Good to choioe strips and b0ard5....15.00 ©IB.CO
Common strips and boards 13.00 ©14.00
Common mixed 1umber.........,__12 00 ©l2 60
Joist and scantling ....13.00 ©l3 25
Shingles.... 2.75 © 3 00
Lath a 75
Pickets 10.00 ©12.00
Sales were as follows:
Cargo eohr A. M. Beers, from Oconto, 110 m ft
strips and boards, at $l6 76. Bold by Carter &
Car&o eohr Cuoa, from Pensankee, 109 m ft
lumber (to arrive), at $17.00. Sold by Carter &
Bark City of Chicago, from Oconto, 280 m ft
strips and boards, at $17.50. Sold by Carter A*
Barge , from Grand Haven, 190 m ft
strips and boards (common), at $ll6O. Sold by
Carter & Jones.
Prop Ira Chaffee, from Saugatnok, 400 m shin
gles, at $3 00. Sold by Carter & Jones.
Brig Orkney Lass, from Pensankee, 225 m ft
lumber (to arrive), strips and boards, at §17.00;
two-inch, at $12.00. Sold hy Carter & Jones.
The demand continues active, and. for common
descriptions, a higher range of prices was estab
lished. We still quote;
First and second clear .....550.00©55.00
Second clear, X Inch to 2 inch 47.00©60.00
Third clear, 1 inch 38 00 940.00
Third olear, thick 42.00945.00
First and second olear flooring, to
gether, rough 38,00940.00
First and second clear siding, to-
gether 2150®23.C0
Common elding 18.0032000
Common flooring, dressed fir5t........ 35.00337.00
Common flooring, dressed second..... 28.00®30.00
Wagon-box boards, selected, 16 inches
and upward 86 00338 00
A stock boards..— 33 00335 00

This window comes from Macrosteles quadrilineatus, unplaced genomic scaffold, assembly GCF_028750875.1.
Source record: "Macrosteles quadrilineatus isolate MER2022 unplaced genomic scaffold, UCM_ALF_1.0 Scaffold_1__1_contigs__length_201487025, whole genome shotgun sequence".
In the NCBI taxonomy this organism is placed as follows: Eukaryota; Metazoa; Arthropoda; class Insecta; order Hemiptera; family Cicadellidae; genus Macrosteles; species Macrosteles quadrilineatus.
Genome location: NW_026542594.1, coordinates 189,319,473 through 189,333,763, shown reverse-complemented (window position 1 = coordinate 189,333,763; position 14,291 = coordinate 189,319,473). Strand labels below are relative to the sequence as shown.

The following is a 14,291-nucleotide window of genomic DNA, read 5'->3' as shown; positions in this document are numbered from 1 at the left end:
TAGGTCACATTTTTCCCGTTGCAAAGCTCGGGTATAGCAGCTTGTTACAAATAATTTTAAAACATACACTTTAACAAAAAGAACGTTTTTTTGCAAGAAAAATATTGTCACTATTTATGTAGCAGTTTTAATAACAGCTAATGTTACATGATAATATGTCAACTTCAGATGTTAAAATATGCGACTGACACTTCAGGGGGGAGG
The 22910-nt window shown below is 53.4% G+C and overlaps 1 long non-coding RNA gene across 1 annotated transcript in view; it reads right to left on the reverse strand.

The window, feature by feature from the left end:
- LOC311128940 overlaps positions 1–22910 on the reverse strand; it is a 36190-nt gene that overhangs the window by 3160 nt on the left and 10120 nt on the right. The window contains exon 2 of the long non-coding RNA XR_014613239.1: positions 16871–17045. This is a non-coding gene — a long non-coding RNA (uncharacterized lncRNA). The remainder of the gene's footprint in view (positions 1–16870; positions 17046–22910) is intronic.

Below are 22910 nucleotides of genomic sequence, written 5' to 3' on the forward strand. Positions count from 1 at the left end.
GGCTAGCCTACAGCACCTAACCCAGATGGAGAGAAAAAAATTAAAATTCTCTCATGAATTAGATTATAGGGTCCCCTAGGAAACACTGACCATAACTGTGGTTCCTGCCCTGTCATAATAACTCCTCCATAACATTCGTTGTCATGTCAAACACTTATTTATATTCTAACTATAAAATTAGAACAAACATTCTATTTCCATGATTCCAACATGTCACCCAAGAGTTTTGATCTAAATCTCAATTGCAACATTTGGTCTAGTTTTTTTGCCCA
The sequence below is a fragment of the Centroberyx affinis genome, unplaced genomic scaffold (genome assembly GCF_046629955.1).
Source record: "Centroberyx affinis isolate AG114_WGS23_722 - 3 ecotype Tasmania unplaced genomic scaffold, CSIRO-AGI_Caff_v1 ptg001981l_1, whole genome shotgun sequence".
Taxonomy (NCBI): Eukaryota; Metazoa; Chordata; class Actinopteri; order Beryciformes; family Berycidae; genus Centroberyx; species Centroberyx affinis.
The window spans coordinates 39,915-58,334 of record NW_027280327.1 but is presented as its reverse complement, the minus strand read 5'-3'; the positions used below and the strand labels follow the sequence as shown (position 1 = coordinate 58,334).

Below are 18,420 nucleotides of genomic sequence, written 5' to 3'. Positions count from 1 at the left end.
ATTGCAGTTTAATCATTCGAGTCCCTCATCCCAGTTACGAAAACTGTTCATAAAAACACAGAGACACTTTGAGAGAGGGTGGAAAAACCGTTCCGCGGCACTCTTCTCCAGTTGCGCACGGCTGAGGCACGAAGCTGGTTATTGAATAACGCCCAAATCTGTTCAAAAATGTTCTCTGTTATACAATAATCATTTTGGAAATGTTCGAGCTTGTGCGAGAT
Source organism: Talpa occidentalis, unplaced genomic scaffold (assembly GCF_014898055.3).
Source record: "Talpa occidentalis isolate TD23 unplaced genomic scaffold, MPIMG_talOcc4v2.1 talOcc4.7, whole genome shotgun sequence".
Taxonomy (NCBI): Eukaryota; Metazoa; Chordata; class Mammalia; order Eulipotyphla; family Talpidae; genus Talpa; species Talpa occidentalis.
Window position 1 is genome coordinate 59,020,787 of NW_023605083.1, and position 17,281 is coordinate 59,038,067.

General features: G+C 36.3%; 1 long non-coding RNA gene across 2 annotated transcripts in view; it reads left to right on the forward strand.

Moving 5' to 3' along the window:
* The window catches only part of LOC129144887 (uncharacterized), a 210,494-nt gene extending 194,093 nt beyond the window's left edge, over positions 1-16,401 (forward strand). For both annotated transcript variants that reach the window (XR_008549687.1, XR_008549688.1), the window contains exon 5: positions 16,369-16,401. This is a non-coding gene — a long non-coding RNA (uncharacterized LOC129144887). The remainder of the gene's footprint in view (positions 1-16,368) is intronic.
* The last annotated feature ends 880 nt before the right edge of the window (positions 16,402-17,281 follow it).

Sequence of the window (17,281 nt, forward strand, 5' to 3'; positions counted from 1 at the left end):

B stock boards.. 25 003 27 00
Common boards... 14.00316.00
Joist, scantlings, small timber, etc.,
16 feet and under 14 00916.00
Fencing....... 14 00316.00
Dry do. 16.00318.00
Joist and scantling, 18 to 24 feet 16.00325 00
Pickets, square 18.00316.00
Pickets, flat 14.00316 00
Cedar posts, spilt 12.C0316.00
Cedar posts, round 15.00330.00
Lath..*. 350
Sawed shingles, No. 1 1 753 2.50
Sawed shingles, A or 5tar......... 3 253 3.50
Oak (dry) $20.003 35 oo
ASh (dry) 20.00333 03
Whitewood (dry).....................—. 20.00335.00
Black walnut.— —...... 60.00 375.00
Whitewood, clear (green in cargo
lots).— - 27.00
Whitewood, common 17.00
Hickory...,.—. ——........ ............ 25.00350.00
Cherry 30.00350.00
The general demand was fair at former quota
A or star shingles $2.67)3312)
No. 1 sawed shingles.—— 1.6002.00
Three dollars oar to be added when trans
ferred, which charge follows the shingles.
Thickness—Five shingles to be two inches in
Foreign markets*
London, July 20.—Consols—Money, 92); ac
count, 92g. Bonds—’62, 91i; ’65, 92* ; ’67, 91g ;
10-40 89^,
Liverpool.—Cotton fiat; middling upland, log
310); Orleans, icg. Sales 6,000 bales. .Specula
tion and exports. 2.000 bales.
Breadstuff's—Dull; red winter wheat. 123.
Flour, 270. Corn, 26a Cd. Lard, 38s 6d. Cheese,
538 6d.
New York Dry Geode market*
New York, July 20.—The dry goods market
closed dull, with no transactions for the day
worthy of note. Quotations remain firm on all
domestic goods, and holders are sanguine of no
material decline. The tone of the market for the
week has been more buoyant than Its predeces
sors. and better results are predicted for next
week. . __
The Produce markets,
v New York, July 20.—Cotton—Lower; mid
dling upland, 22c.
Breadstuffs—Flour dull; receipts, 6,000 brls;
superfine Western and State, $5.3035 76; com
mon to good, $61036.40; good to choice,
S6 4537 SO; white wheat Western extra. $7,30®
7,75 • extra Ohio, $6.4038 40. Bye flour quiet,
14.1CC5.C0. Coin meal firm; Western, $3.109 3 65.
L Wheat heavy ana lower; receipts, 03,009 ha;